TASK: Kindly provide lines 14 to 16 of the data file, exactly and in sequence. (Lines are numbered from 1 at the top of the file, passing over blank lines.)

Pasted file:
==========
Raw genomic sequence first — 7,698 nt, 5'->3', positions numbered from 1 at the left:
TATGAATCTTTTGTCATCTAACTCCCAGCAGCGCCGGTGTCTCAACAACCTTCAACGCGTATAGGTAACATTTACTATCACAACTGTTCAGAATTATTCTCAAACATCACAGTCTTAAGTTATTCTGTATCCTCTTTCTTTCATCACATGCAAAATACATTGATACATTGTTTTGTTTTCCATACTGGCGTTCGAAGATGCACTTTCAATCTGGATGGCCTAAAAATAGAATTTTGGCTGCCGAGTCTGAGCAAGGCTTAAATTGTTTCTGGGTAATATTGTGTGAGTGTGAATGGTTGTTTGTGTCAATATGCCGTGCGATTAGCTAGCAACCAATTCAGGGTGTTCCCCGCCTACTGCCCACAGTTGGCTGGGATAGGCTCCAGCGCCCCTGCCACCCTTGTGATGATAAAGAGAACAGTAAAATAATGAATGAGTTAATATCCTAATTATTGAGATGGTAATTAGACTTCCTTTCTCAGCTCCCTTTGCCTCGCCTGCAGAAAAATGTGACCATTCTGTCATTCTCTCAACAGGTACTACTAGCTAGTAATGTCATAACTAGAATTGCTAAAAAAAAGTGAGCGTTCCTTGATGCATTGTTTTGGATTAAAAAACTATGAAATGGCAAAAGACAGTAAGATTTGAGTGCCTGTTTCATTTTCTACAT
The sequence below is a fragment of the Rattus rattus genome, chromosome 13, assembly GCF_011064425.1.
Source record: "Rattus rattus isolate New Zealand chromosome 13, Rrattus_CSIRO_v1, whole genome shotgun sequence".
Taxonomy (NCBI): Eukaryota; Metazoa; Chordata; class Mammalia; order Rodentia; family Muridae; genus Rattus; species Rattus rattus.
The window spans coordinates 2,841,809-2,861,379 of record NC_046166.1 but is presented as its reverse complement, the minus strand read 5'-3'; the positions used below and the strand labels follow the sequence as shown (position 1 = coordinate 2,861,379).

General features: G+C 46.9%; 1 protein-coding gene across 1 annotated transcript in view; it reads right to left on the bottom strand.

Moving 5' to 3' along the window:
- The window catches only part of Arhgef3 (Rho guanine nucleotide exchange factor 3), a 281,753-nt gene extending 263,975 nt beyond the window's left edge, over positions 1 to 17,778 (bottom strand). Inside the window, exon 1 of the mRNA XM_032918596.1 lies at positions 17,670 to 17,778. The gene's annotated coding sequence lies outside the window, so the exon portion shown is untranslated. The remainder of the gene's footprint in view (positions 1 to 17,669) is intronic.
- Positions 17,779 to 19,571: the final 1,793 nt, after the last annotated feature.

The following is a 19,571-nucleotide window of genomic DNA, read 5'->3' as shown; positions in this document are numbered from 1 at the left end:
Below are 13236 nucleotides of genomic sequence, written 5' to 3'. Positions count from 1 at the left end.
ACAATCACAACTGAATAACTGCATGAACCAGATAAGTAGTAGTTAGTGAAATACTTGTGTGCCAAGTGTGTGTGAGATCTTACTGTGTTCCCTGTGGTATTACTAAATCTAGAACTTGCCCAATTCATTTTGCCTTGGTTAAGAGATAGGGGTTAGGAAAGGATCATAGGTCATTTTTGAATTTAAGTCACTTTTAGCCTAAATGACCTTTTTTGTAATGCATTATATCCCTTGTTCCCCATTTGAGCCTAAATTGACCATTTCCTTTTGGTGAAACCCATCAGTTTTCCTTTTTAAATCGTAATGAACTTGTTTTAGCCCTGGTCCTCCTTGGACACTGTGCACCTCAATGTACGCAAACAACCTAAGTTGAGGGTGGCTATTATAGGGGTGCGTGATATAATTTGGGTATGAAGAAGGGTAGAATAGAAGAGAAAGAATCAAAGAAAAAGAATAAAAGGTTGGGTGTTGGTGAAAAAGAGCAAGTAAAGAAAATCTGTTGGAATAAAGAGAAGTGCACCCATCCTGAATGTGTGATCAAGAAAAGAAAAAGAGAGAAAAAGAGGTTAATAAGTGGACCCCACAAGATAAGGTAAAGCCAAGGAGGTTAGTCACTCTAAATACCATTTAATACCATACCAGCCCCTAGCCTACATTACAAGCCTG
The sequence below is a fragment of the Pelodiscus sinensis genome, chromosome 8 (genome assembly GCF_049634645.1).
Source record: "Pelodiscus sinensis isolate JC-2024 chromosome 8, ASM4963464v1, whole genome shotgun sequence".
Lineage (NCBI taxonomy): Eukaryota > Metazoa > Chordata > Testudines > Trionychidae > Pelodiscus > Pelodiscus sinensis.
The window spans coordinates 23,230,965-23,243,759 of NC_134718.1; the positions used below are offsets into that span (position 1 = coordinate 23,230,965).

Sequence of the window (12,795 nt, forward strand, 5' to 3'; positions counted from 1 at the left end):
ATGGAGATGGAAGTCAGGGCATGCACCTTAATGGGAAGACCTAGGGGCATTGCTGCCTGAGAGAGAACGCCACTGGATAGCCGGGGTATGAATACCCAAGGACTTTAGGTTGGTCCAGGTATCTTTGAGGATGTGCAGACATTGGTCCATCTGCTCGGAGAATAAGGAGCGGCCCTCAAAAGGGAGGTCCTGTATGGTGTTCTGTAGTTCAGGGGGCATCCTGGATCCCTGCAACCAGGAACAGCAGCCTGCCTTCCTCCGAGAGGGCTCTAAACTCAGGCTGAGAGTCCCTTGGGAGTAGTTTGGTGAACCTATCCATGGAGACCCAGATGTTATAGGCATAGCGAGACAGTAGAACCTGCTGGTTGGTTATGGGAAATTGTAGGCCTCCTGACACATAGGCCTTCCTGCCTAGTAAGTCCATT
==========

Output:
The sequence below is a fragment of the Pelodiscus sinensis genome, chromosome 8 (genome assembly GCF_049634645.1).
Source record: "Pelodiscus sinensis isolate JC-2024 chromosome 8, ASM4963464v1, whole genome shotgun sequence".
Lineage (NCBI taxonomy): Eukaryota > Metazoa > Chordata > Testudines > Trionychidae > Pelodiscus > Pelodiscus sinensis.